Wes: The March 9, 2010, Double Take column featured the story of a couple I met in Chili’s. School had been called that day due to an unusually heavy March blizzard and these two knew how to spend it. I watched them from across the restaurant for a bit and then, to the horror of my children who were also out of school that day, I went over, introduced myself, and got to know them. She was 15 and he was 16. They’d been dating for a year. They were very much in love.
Back then, I suggested this as the moral of their story: “Toss everything you know about hooking up and hanging out. Just trash it. Don’t cling desperately to a guy or girl who treats you like crap. Go on strike until someone looks at you like that couple looked at each other, warming the restaurant with nothing but each other. A hundred hookups from now you’ll never find what that young couple finds everyday across the table from each other, together, effortlessly.”
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It was months before I knew their names. I was telling this as a therapeutic story when the teenage client I was seeing lit up and said, “Oh, you mean Taylor and Daniel! That column went all over Facebook.” Apparently a lot of young people wanted these two to work out and perhaps by their example find a way to make romance work out for them, too.
As we’ll discuss next week, even as they tag as #goals cute couples on Instagram and Twitter, teens of all genders increasingly eschew relationships. In fact, the very idea of coupling has changed a lot over the years and it’s going to change even more in the near future. In turn, the marriage rate continues to decline.
But none of this matters to Taylor Korth and Daniel Sayles. Their marriage rate is 100 percent these days, as they tied the proverbial knot on Saturday at Plymouth Church in Lawrence. That their love might survive the seven years of late adolescence defies all odds. That they could live over half of it while Daniel was a student at West Point Military Academy is unimaginable in today’s world of casual sex and ill-defined coupling.
It helps that Taylor is, as anyone who knows her can tell you, a force of nature and Daniel a young man of remarkable character who has elected to serve his country in one of the most demanding of military careers. But their success as a couple isn’t as much about two unique individuals as it is the greater whole they create in their togetherness. And that is the final and best lesson they have to teach our readers: Being in a relationship doesn’t snatch one’s freedom or limit one’s choices. It makes both stronger and extends their abilities and horizons beyond what they could ever do alone.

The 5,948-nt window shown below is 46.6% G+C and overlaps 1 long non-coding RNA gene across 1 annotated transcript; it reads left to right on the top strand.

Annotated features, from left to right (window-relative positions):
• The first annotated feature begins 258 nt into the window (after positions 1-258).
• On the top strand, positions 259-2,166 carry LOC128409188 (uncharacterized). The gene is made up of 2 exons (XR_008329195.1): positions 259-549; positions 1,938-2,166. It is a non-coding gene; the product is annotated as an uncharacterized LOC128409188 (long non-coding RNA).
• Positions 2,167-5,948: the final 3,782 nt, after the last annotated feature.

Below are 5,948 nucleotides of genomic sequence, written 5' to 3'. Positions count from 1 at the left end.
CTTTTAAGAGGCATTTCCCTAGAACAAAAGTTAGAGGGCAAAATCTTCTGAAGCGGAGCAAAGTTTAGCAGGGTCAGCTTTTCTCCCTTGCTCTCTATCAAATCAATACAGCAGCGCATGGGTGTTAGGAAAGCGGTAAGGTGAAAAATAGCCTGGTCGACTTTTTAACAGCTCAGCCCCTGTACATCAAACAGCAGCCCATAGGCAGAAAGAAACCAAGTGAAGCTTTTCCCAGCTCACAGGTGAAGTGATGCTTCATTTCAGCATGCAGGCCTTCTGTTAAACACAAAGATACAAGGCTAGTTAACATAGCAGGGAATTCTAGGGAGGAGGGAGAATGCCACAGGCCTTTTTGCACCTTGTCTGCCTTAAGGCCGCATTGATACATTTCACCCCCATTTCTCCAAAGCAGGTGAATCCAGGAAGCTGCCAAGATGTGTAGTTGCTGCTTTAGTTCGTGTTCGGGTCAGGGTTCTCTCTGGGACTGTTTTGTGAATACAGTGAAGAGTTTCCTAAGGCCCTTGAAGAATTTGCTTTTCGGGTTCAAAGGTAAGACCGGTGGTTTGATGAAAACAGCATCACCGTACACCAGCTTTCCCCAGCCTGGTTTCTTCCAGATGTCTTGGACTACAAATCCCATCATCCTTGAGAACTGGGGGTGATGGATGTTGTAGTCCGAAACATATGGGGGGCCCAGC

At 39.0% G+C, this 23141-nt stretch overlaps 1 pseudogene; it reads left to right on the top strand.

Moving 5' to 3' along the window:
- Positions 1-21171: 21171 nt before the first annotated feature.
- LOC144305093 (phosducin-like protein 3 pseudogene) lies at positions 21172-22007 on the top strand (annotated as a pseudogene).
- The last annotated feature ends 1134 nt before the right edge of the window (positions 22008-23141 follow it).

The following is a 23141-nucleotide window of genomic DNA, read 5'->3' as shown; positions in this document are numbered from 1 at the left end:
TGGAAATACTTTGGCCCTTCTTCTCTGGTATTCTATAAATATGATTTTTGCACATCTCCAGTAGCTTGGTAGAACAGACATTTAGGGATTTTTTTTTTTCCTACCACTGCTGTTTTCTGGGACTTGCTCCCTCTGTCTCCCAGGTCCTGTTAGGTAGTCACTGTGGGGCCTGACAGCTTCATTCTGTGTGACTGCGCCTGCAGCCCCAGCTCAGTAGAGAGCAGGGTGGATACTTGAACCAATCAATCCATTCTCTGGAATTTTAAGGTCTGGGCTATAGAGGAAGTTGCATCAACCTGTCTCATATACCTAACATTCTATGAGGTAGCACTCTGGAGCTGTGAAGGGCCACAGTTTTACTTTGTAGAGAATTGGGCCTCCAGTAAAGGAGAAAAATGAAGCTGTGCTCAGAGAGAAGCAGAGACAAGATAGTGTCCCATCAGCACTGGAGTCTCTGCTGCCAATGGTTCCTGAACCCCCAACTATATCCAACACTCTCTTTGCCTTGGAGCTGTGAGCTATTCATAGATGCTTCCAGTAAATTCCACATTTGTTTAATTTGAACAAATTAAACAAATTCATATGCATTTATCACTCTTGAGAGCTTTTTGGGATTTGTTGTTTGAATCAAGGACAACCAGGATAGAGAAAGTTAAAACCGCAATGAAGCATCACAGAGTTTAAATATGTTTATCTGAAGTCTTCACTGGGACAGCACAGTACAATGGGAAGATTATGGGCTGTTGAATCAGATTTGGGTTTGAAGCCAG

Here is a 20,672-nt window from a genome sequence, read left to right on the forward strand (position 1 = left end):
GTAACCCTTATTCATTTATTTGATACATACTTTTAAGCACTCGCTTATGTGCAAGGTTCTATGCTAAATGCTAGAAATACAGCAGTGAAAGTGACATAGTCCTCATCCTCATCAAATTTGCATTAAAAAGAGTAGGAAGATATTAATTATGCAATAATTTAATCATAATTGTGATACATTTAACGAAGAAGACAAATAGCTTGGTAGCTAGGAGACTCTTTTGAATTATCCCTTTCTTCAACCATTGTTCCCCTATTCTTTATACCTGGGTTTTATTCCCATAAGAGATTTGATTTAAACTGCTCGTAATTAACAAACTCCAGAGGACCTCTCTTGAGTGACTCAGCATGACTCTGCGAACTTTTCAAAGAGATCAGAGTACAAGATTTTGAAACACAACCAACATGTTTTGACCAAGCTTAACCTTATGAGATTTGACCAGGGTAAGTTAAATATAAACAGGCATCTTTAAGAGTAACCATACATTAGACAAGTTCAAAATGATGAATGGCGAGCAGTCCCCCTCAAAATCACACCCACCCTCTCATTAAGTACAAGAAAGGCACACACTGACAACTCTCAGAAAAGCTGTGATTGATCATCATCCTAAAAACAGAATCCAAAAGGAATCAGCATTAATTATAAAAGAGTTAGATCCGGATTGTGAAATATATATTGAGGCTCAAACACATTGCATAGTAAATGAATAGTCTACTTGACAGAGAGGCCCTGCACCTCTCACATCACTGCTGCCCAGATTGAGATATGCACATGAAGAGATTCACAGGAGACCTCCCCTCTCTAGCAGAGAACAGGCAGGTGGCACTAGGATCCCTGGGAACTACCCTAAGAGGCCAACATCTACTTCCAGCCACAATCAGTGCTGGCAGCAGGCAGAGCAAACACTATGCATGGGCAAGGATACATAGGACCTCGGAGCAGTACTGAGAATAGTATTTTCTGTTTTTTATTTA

As a guy married now for 36 years (to the same woman no less!), I extend my congratulations to Taylor and Daniel and thank them for inspiring us all, young and old, to remember why we love this way and why it’s still worth it.
Gabe: As a latecomer to this ongoing saga, I have not had the pleasure of meeting either Daniel or Taylor, but they sound like amazing people and I extend my own congratulations to them. Their love story seems incredible and I could only wish to know two people who had one such as theirs. I say “wish” because I think a bond like that is extremely rare, especially one formed in the early to mid-teens.
People strive for these idealized relationships, thinking that they are more widely plausible. But just like the high school baller banking on getting into the NBA, only a fraction of a fraction will actually make it. That doesn’t mean that that player shouldn’t pursue his or her dreams. One may get a ton of value from perfecting the game and he or she will make memories along the way. Dating is similar. Most people won’t find an ideal outcome this early in life, but that doesn’t mean you shouldn’t try. It’s kind of like the advice I’ve received for the past few months leading up to graduation — “It’s not the destination, but the journey.” That’s where you find out who you are, going in and coming out of your experiences with significant others. And maybe, if you are lucky and try hard, you’ll find a love like Taylor and Daniel’s.
— Wes Crenshaw, Ph.D., ABPP, is author of “I Always Want to Be Where I’m Not: Successful Living with ADD & ADHD.” Learn about his writing and practice at dr-wes.com. Gabe Magee is a Bishop Seabury Academy senior. Send your confidential 200-word question to firstname.lastname@example.org. Double Take opinions and advice are not a substitute for psychological services.